Intrasite replication or Replication within site
The KCC creates separate replication topologies to transfer Active Directory updates within a site and between all configured sites in the forest. The connections that are used for replication within sites are created automatically with no additional configuration. Intrasite replication takes advantage of LAN network speeds by providing replication as soon as changes occur, without the overhead of data compression, thus maximizing CPU efficiency. Intrasite replication connections form a ring topology with extra shortcut connections where needed to decrease latency. The fast replication of updates within sites facilitates timely updates of domain data. In deployments where large datacenters constitute hub sites for the centralization of mission-critical operations, directory consistency is critical.
Intersite Replication or Replication between sites
Replication between sites is made possible by user-defined site and site link objects that are created in Active Directory to represent the physical LAN and WAN network infrastructure. When Active Directory sites and site links are configured, the KCC creates an intersite topology so that replication flows between domain controllers across WAN links. Intersite replication occurs according to a site link schedule so that WAN usage can be controlled, and is compressed to reduce network bandwidth requirements. Site link settings can be managed to optimize replication routing over WAN links. The connections that are created between sites form a spanning tree for each directory partition in the forest, merging where common directory partitions can be replicated over the same connection.
What is FRS?
File Replication service (FRS) is related to Active Directory replication because it requires the Active Directory replication topology. FRS is a multimaster replication service that is used to replicate files and folders in the system volume (SYSVOL) shared folder on domain controllers and in Distributed File System (DFS) shared folders. FRS works by detecting changes to files and folders and then replicating the updated files and folders to other replica members, which are connected in a replication topology.
FRS uses the replication topology that is generated by the KCC to replicate the SYSVOL files to all domain controllers in the domain. SYSVOL files are required by all domain controllers for Active Directory to function.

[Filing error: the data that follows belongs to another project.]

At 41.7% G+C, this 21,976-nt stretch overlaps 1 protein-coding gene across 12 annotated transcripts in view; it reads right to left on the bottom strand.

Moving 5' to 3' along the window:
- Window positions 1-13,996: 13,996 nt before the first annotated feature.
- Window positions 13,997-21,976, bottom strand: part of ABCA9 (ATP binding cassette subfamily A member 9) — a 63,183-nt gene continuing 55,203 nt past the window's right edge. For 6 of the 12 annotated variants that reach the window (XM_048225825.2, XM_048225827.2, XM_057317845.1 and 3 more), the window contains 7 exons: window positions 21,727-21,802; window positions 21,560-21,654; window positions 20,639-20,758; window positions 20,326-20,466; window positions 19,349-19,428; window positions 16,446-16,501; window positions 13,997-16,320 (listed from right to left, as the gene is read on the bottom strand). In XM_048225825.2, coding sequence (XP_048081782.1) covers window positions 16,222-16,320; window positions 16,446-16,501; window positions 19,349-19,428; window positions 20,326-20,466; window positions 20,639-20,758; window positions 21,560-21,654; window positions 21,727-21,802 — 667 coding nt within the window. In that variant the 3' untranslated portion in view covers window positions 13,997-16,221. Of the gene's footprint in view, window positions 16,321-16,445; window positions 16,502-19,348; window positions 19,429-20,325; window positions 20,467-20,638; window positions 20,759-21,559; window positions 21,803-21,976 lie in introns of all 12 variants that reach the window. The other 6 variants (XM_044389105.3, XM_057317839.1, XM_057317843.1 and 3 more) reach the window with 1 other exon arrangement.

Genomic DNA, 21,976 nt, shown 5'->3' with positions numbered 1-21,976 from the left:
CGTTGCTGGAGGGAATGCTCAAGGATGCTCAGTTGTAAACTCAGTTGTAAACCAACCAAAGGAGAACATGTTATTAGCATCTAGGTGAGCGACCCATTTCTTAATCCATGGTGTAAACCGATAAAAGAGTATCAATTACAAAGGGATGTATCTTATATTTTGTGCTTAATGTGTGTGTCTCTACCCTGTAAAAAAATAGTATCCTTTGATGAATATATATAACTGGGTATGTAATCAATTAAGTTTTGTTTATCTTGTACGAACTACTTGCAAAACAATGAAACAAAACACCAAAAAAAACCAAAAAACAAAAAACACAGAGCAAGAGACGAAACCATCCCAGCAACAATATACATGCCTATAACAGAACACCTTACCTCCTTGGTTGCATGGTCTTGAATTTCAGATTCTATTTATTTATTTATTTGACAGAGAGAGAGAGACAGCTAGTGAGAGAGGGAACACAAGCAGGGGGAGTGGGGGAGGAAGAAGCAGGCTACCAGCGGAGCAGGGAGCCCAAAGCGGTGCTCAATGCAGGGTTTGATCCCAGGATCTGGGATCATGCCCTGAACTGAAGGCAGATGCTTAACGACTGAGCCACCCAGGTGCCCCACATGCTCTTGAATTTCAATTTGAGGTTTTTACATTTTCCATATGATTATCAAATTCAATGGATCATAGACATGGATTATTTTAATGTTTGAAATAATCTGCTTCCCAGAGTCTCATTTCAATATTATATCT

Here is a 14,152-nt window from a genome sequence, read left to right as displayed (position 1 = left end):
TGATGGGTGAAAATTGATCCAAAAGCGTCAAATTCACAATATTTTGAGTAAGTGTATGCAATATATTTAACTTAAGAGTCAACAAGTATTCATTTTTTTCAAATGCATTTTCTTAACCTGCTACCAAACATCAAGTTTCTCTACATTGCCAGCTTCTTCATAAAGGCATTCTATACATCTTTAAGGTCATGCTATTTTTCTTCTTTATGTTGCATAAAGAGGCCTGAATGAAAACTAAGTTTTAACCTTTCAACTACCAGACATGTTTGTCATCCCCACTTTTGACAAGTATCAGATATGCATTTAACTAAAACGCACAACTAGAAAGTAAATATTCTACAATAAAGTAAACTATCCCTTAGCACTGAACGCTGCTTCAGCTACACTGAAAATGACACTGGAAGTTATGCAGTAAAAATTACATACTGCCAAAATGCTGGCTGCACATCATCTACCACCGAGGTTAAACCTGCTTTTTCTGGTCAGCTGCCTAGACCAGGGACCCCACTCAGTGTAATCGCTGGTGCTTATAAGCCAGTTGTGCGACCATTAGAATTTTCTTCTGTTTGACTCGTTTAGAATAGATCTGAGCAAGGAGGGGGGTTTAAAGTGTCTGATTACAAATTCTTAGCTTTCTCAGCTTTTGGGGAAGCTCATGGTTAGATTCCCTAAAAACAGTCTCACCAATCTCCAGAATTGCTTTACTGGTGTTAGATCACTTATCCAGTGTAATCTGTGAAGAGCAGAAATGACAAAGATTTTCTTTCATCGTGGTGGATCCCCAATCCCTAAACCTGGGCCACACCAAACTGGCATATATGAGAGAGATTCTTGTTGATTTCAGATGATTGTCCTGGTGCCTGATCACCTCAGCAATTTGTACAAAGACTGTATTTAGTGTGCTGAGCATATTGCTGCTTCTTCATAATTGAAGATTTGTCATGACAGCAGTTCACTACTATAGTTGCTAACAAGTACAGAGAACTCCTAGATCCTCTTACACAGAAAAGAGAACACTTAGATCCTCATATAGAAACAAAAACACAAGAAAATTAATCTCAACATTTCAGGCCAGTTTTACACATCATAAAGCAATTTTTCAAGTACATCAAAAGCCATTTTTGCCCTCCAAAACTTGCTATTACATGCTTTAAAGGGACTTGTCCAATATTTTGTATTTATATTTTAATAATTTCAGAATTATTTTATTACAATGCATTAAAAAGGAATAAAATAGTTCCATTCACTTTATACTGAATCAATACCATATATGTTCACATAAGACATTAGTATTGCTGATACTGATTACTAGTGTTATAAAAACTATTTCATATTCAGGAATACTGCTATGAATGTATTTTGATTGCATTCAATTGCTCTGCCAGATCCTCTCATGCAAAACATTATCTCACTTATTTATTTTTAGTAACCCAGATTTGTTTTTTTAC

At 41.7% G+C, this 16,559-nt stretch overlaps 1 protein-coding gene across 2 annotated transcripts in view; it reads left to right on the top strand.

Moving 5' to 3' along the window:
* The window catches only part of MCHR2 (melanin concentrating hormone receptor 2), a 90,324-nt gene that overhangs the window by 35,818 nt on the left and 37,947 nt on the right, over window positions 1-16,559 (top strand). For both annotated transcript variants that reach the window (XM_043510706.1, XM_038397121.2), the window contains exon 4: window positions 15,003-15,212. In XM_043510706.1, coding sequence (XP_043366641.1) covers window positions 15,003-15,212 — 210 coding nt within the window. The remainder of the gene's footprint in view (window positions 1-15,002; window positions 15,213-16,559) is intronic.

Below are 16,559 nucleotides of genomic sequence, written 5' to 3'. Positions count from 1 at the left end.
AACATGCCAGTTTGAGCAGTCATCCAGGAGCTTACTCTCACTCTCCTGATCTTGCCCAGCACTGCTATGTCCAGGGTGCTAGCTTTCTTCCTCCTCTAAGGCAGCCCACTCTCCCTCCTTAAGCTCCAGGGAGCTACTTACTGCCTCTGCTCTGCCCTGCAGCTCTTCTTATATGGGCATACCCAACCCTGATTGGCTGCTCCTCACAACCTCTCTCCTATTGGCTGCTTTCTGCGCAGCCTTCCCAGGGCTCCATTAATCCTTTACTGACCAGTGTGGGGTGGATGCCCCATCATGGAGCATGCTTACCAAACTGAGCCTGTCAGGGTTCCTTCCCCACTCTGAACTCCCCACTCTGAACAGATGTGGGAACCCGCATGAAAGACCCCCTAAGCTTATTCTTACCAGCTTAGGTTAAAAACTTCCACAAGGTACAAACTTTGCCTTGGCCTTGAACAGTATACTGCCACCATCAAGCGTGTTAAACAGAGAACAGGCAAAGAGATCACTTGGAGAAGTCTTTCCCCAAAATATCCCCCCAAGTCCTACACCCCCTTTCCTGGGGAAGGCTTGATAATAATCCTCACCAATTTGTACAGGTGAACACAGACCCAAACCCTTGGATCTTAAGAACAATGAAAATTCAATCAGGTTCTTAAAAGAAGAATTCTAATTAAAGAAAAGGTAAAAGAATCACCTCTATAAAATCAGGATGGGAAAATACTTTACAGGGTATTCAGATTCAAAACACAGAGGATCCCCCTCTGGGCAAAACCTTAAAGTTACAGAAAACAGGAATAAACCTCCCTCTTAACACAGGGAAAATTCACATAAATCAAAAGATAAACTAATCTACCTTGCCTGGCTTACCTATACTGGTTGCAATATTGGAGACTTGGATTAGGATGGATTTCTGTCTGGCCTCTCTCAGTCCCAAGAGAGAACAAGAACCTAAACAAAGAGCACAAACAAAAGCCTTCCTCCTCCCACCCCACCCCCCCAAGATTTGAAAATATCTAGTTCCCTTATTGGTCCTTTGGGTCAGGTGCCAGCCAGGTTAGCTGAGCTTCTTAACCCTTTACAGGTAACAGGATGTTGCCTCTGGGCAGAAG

What are the two protocols that are used in replication?
Simple Mail Transfer Protocol (SMTP) is a packaging protocol that can be used as an alternative to the remote procedure call (RPC) replication transport. SMTP can be used to transport nondomain replication over IP networks in mail-message format. Where networks are not fully routed, e-mail is sometimes the only transport method available
Replication transports provide the wire protocols that are required for data transfer. There are three levels of connectivity for replication of Active Directory information:
• Uniform high-speed, synchronous RPC over IP within a site.
• Point-to-point, synchronous, low-speed RPC over IP between sites.
• Low-speed, asynchronous SMTP between sites.
The following rules apply to the replication transports:
• Replication within a site always uses RPC over IP.
• Replication between sites can use either RPC over IP or SMTP over IP.
• Replication between sites over SMTP is supported for only domain controllers of different domains. Domain controllers of the same domain must replicate by using the RPC over IP transport. Therefore, replication between sites over SMTP is supported for only schema, configuration, and global catalog replication, which means that domains can span sites only when point-to-point, synchronous RPC is available between sites.
Synchronous and Asynchronous Communication
The RPC intersite and intrasite transport (RCP over IP within sites and between sites) and the SMTP intersite transport (SMTP over IP between sites only) correspond to synchronous and asynchronous communication methods, respectively. Synchronous communication favors fast, available connections, while asynchronous communication is better suited for slow or intermittent connections.
It creates the replication topology within the site.
It creates the topology for the replication between the sites of the same domain.
These servers are responsible to receive the receiving the replication data from another site and then replicate to the servers within the site. Any replication originating from its site will be sent to other sites by this <a id=”KonaLink2″ href=”http://activedirectoryfaq.blogspot.com/2007/10/what-is-active-directory-replication.html" only.
The File Replication service (FRS) is a multi-threaded, multi-master replication engine that replaces the LMREPL (LanMan Replication) service in the 3.x/4.0 versions of Microsoft Windows NT. Windows 2000 domain controllers and servers use FRS to replicate system policy and logon scripts for Windows 2000 and earlier clients that are located in the System Volume (Sysvol).
FRS can also replicate content between Windows 2000 servers hosting the same fault-tolerant Distributed File System (DFS) roots or child node replicas.
What is Journal Wrap?
Journal wrap errors occur if a sufficient number of changes take place while FRS is turned off such that the last USN change that FRS recorded during shutdown no longer exists in the USN journal during startup. The risk is that changes to files and folders for FRS replicated trees may have taken place while the service was turned off, and no record of the change exists in the USN journal. To guard against data inconsistency, FRS asserts into a journal wrap state.
Troubleshooting journal_wrap errors on Sysvol and DFS replica sets.